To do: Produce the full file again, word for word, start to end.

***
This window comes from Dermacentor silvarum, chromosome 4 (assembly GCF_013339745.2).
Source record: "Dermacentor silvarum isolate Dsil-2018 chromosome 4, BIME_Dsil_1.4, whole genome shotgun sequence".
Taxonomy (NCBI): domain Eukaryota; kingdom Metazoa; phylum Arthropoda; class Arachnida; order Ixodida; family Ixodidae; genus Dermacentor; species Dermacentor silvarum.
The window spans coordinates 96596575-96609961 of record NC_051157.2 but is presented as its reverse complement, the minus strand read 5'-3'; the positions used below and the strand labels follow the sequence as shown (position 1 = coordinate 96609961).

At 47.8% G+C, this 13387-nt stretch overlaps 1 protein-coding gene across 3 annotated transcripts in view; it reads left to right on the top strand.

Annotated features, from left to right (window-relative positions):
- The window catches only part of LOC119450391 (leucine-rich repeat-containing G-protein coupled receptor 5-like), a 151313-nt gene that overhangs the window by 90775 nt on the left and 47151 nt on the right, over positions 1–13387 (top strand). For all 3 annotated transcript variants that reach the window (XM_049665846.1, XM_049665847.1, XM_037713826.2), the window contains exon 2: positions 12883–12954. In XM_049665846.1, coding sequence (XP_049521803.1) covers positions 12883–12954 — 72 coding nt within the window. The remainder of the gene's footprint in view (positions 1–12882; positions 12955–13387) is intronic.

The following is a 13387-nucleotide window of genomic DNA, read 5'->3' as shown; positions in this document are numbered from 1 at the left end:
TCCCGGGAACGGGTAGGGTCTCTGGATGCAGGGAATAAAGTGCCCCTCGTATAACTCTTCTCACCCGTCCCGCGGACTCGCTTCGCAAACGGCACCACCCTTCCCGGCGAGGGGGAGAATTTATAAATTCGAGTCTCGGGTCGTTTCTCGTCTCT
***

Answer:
This window comes from Dermacentor silvarum, chromosome 4 (assembly GCF_013339745.2).
Source record: "Dermacentor silvarum isolate Dsil-2018 chromosome 4, BIME_Dsil_1.4, whole genome shotgun sequence".
Taxonomy (NCBI): domain Eukaryota; kingdom Metazoa; phylum Arthropoda; class Arachnida; order Ixodida; family Ixodidae; genus Dermacentor; species Dermacentor silvarum.
The window spans coordinates 96596575-96609961 of record NC_051157.2 but is presented as its reverse complement, the minus strand read 5'-3'; the positions used below and the strand labels follow the sequence as shown (position 1 = coordinate 96609961).

At 47.8% G+C, this 13387-nt stretch overlaps 1 protein-coding gene across 3 annotated transcripts in view; it reads left to right on the top strand.

Annotated features, from left to right (window-relative positions):
- The window catches only part of LOC119450391 (leucine-rich repeat-containing G-protein coupled receptor 5-like), a 151313-nt gene that overhangs the window by 90775 nt on the left and 47151 nt on the right, over positions 1–13387 (top strand). For all 3 annotated transcript variants that reach the window (XM_049665846.1, XM_049665847.1, XM_037713826.2), the window contains exon 2: positions 12883–12954. In XM_049665846.1, coding sequence (XP_049521803.1) covers positions 12883–12954 — 72 coding nt within the window. The remainder of the gene's footprint in view (positions 1–12882; positions 12955–13387) is intronic.

The following is a 13387-nucleotide window of genomic DNA, read 5'->3' as shown; positions in this document are numbered from 1 at the left end:
TCCCGGGAACGGGTAGGGTCTCTGGATGCAGGGAATAAAGTGCCCCTCGTATAACTCTTCTCACCCGTCCCGCGGACTCGCTTCGCAAACGGCACCACCCTTCCCGGCGAGGGGGAGAATTTATAAATTCGAGTCTCGGGTCGTTTCTCGTCTCT